OverviewThe module will introduce students to the three main theoretical perspectives in sociology: functionalism, symbolic interactionism & conflict theories; the role of sociological theory in social work practice; and putting theory into reflexive social work practice. Students will explore theories of power, including the distribution and production of power, how power works, and Weberian and Foucauldian theory.
The social locations of gender, ethnicity, social class, disability, sexuality and age will be examined. Students will consider formations of identity, recognising and respecting difference in relation to race and ethnicity, social divisions, social class and stratification, and difference as a deficit.
The module will also explore contemporary theories of the family, households and domestic life; themes and perspectives relating to community, and community work and social work; the sociology of childhood in relation to social work; the sociology of health and illness, and mental health and illness; crime and deviance and the dilemmas of caring and controlling; modern organisations, power, authority and the role of social work in a changing professional and policy environment; and the sociology of risk as a unit idea in sociology and its importance in understanding the focus on risk in social work practice.
Method of assessment
The module will be assessed by 100% coursework comprising of one long essay of 4,000 words. Students will need to demonstrate their understanding of how sociological concepts and theories are relevant for social work practice and, specifically, how they are essential for understanding the experiences of service users.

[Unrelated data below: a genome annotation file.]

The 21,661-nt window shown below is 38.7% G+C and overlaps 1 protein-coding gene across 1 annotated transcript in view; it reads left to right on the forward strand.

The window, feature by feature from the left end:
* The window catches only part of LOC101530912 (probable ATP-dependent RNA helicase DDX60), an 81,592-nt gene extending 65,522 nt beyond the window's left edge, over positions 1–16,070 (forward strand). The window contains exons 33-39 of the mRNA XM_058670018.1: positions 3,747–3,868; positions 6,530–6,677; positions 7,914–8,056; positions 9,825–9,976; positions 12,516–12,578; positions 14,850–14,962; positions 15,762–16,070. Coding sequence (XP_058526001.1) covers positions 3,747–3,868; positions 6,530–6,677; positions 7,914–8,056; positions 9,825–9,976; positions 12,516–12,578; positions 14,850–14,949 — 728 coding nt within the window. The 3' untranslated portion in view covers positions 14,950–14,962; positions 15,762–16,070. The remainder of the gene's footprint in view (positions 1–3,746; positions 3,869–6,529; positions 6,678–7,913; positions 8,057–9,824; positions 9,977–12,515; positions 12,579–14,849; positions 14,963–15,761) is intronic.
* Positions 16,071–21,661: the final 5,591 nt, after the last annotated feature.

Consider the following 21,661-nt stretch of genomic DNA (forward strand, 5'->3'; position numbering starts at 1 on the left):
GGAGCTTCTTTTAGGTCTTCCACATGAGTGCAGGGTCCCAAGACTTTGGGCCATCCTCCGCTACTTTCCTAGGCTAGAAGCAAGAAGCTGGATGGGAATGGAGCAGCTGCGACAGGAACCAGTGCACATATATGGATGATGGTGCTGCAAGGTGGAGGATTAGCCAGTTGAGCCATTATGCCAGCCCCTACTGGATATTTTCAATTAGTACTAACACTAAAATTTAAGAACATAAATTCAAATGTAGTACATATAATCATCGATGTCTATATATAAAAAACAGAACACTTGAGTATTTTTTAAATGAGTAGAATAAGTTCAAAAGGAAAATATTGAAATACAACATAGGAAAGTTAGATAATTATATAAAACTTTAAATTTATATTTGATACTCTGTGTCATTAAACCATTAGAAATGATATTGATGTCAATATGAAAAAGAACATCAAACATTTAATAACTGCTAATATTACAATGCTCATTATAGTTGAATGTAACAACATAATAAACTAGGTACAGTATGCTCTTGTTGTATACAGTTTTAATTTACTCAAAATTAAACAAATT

Cuff E C Sharrock W W, Francis D.W. (4th Ed) (2000) Perspectives In Sociology. Routledge
Cree V.E. (2010) (2nd Ed) Sociology for Social Workers & Probation Officers. Routledge
Jones P (2003) Introducing Social Theory Blackwell/Polity Press
Giddens A (2010 ) Sociology (6th Ed) Cambridge: Polity
Hamilton P & Thompson K (2002) The Uses of Sociology. Blackwell
Llewellyn A, Agu L, Mercer D. (2008) Sociology for social Workers Polity.
Sullivan J. J. (2007) Sociology: Concepts and Application in a Diverse World. Pearson
Yuill C (2010) Sociology for Social Workers: an Introduction. Sage
On successfully completing this module, students will be able to:
12.1 Gather and evaluate information from a range of sources, including knowledge derived from sociological perspectives, and assimilate this information into their seminar discussions and written work.
12.2 Demonstrate analytic thinking and skills in relation to problem-solving, evaluation, reflection and writing.
12.3 Take personal responsibility for their own learning and the continuing acquisition of knowledge and skills relating to sociological perspectives.